-In addition, LON-CAPA keeps statistical data for every problem, which allows to associate problems with their
+In addition, LON-CAPA keeps statistical data for every problem, which allows instructors to associate problems with their
degree of difficulty.
\subsection{\label{subsec:courses}Courses}
Discussions from three courses at Michigan State University were analyzed, namely, the first semester of
@@ -84,12 +84,12 @@
scale without ``curving," and student collaboration was explicitly encouraged. Homework contributed to less
than 20 percent to the final grade.
-In the first-semester algebra-based course, a total of 134 online problems with 1367 associated discussion
-contributions were analyzed,
-as well as 215 problems with 1078 discussion contributions and 148 problems with 949
-discussion contributions in the first and second semester of the calculus-based course, respectively.
+In the first semester of the algebra-based course, a total of 134 online problems with 1367 associated discussion
+contributions were analyzed. For the first and second semester of the calculus-based course,
+215 problems with 1078 discussion contributions and 148 problems with 949
+discussion contributions were analyzed, respectively.
-In addition, within the first semester calculus-based course (enrollment: 211 students (82 men, 129 women)), discussions were analyzed by student.
+In addition, within the first semester calculus-based course (enrollment: 211 students (82 men, 129 women)), discussion characteristics were correlated to student characteristics.
\section{\label{sec:method}Methodology}
\subsection{\label{subsec:problemcat}Problem Classification}
@@ -123,7 +123,7 @@
\item[Ranking-tasks] This type of problem requires a student to rank a number of statements, scenarios, or objects with respect to a certain feature. For example, a student might be asked to rank a number of projectiles in the order that they will hit the ground, or a number of locations in order of the strength of their local electric potential.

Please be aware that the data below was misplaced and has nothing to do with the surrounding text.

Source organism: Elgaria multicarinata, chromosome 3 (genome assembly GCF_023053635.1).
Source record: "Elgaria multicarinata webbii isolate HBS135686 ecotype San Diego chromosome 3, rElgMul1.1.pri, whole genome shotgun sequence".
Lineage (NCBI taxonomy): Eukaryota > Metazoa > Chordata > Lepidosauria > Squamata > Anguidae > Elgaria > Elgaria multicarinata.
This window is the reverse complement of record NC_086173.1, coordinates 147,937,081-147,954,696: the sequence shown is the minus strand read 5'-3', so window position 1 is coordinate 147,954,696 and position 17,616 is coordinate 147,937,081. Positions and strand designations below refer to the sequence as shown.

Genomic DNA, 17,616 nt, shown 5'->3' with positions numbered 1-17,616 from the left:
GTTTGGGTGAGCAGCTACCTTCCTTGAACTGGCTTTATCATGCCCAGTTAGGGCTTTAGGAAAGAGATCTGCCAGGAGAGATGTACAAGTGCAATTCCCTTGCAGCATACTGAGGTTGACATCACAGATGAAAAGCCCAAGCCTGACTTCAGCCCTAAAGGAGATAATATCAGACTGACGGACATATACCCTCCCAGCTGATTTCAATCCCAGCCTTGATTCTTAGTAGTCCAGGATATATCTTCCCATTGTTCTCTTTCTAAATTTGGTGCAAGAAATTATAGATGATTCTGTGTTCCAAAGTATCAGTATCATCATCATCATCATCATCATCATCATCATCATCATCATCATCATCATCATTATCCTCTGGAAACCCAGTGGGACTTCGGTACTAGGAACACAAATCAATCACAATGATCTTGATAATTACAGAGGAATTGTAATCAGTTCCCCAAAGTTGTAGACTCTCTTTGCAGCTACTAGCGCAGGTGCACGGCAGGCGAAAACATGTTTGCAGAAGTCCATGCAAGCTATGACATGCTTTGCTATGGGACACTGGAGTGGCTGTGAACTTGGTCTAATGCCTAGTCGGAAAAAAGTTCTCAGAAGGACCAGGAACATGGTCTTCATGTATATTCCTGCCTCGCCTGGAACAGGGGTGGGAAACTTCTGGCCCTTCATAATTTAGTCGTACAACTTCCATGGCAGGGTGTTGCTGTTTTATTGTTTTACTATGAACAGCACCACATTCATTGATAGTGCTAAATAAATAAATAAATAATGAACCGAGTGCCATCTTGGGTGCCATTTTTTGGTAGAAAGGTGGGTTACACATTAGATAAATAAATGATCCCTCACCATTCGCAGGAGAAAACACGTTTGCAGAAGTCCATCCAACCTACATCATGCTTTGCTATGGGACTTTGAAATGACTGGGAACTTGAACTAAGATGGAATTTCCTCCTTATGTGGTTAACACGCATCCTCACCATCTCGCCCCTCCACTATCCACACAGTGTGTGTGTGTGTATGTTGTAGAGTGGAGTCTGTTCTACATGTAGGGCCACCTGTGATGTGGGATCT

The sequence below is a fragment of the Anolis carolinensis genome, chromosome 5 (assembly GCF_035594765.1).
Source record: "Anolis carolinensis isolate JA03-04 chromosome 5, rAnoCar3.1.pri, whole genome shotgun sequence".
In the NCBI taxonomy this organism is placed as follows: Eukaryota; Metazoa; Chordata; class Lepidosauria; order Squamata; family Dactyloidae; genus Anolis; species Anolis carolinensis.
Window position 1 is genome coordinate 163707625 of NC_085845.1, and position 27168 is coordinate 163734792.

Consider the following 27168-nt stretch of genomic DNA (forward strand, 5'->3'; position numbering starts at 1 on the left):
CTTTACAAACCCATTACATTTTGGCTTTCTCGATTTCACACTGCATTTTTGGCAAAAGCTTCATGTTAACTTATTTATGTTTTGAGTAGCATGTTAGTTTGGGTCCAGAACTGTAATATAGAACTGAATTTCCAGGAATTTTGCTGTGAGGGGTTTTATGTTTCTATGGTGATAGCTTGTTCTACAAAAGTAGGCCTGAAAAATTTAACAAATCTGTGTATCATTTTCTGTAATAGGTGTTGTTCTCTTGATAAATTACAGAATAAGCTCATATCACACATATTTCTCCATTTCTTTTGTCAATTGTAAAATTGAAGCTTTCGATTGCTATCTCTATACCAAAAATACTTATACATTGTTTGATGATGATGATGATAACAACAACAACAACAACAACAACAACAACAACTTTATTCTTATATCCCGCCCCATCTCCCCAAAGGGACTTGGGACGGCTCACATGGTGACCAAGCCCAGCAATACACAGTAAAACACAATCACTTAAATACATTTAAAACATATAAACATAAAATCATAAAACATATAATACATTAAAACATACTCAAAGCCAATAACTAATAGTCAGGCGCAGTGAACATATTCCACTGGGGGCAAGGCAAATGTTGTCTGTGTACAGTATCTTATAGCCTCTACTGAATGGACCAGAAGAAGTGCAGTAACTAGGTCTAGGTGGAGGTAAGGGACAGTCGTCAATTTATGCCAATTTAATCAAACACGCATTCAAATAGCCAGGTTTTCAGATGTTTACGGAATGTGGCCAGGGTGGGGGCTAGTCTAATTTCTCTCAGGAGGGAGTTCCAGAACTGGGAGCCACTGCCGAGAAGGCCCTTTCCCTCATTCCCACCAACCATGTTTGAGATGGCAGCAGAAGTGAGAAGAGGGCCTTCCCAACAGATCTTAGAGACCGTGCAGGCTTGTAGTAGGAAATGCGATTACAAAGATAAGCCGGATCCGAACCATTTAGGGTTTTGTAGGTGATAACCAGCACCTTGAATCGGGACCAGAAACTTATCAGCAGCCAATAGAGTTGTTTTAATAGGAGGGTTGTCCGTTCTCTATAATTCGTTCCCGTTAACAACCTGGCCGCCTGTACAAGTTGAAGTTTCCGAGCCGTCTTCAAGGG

\item[Context-based reasoning problems] The distinguishing characteristic of these problems is that they are set in the context of real-world scenarios and not in the context of the artificial ``zero-friction" laboratory scenarios of typical textbook problems.
-As in the case of ``representation-translation," ``context-based-reasoning" in this project will be considered a feature, which may apply or may not apply to any of the other problem types.
+As in the case of ``representation-translation," ``context-based-reasoning" in this project will be considered a feature, which may or may not apply to any of the other problem types.
\item[Estimation problems], also known as ``Fermi Problems," require the student to form a model for a scenario, and make reasonable assumptions. A typical example is ``How many barbers are there in Chicago?" or ``How long will I have to wait to find a parking spot?" Students do need to explain their reasoning.
While students find it initially hard to believe that these problems have anything to do with physics, hardly any expert physicist would deny their significance in learning how to solve problems~\cite{mazur96}.
@@ -173,7 +173,7 @@
\item[Emotional] - discussion contributions were classified as ``emotional" if they mostly communicated opinions,
complaints, gratitude, feelings, etc. Two subtypes were ``positive" and ``negative."
\item[Surface] - discussion contributions were classified as ``surface" if they dealt with surface features of the
-problem or where surface level requests for help. Two subtypes were ``question" and ``answer."
+problem or were surface level requests for help. Two subtypes were ``question" and ``answer."
\item[Procedural] - contributions that describe or inquire about a mechanisms to solve the problem without